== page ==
The endowment was founded in 1937 by J. K. Lilly Sr. and his sons Eli and J. K. Jr., with gifts of stock in the pharmaceutical company Eli Lilly and Company. While stock in the company is the Endowment's foremost asset, the Endowment is separate from the company. The Endowment, a private foundation, is in a different location, has a different board of directors, and is not linked to the company, except for the significant percentage of the company's stock it holds. The foundation has historically had three primary areas of grantmaking: community development, education and religion. Lilly Endowment is unique in that it is the largest private foundation in the United States that funds almost exclusively in its home city and state.
One of the Endowment's most remarkable achievements has been its Giving Indiana Funds for Tomorrow (GIFT) initiative. Over the last 15 years, this initiative has been responsible for starting and growing Indiana community foundations. Today, Indiana has more community foundations than any other state. Total assets of these foundations are nearly $1.5 billion.
From its inception, Lilly Endowment has supported numerous religious endeavors. Among these was Eli Lilly's Christ Church, in which he was involved throughout his life, beginning as a choir boy. Upon his death, a contingency of the bequest to the church was that Christ Church would stay in the heart of downtown Indianapolis. Support of a wide variety of religious endeavors was a way for Lilly to encourage character development.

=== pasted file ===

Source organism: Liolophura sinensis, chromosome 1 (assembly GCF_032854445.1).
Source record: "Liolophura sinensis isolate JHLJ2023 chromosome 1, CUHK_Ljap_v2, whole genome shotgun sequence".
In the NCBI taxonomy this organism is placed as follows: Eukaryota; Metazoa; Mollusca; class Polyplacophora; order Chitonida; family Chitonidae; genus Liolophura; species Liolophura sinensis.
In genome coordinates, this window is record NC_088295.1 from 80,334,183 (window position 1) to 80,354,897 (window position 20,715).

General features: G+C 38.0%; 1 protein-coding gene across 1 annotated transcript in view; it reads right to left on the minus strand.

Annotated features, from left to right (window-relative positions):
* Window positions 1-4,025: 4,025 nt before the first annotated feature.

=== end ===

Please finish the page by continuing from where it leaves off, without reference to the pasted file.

Other recipients of Lilly Endowments have included the Rockefeller funded and ecumenical Association of Theological Schools and also Search Institute which lists the following dates for receiving Lilly grants:
The Lilly Endowment's rejection of a much-hoped-for national training center for youth work professionals is a major disappointment.
Search Institute is a psychology based, not-for-profit, ecumenical Youth Research organization. It is supported by grants and contracts from foundations, corporations, and government agencies, proceeds from the sales of products and services, and tax-deductible contributions from individuals and organizations.
Another recipient of the Lilly Endowment has included the ecumenical Christian Church (Disciples of Christ) congregations, who wish to pattern their ministry after C.E. Fuller, the father of New Evangelicalism, with one project called the Bethany Project. The Bethany Project is a pilot project in congregational revitalization funded by the Lilly Endowment, for the Christian Church (Disciples of Christ).
The Hudson Institute, a conservative non-profit think tank is also a large recipient of funds from the Lilly endowment.
Over the years, the Endowment has acquired a collection of important Indiana paintings that were in danger of leaving the state. The collection includes paintings by members of the Hoosier Group, John Elwood Bundy and others. The paintings are generally displayed at the Endowment's offices on North Meridian Street in Indianapolis but a recent exhibition was mounted that allowed a number of the paintings to travel to several museums around the state.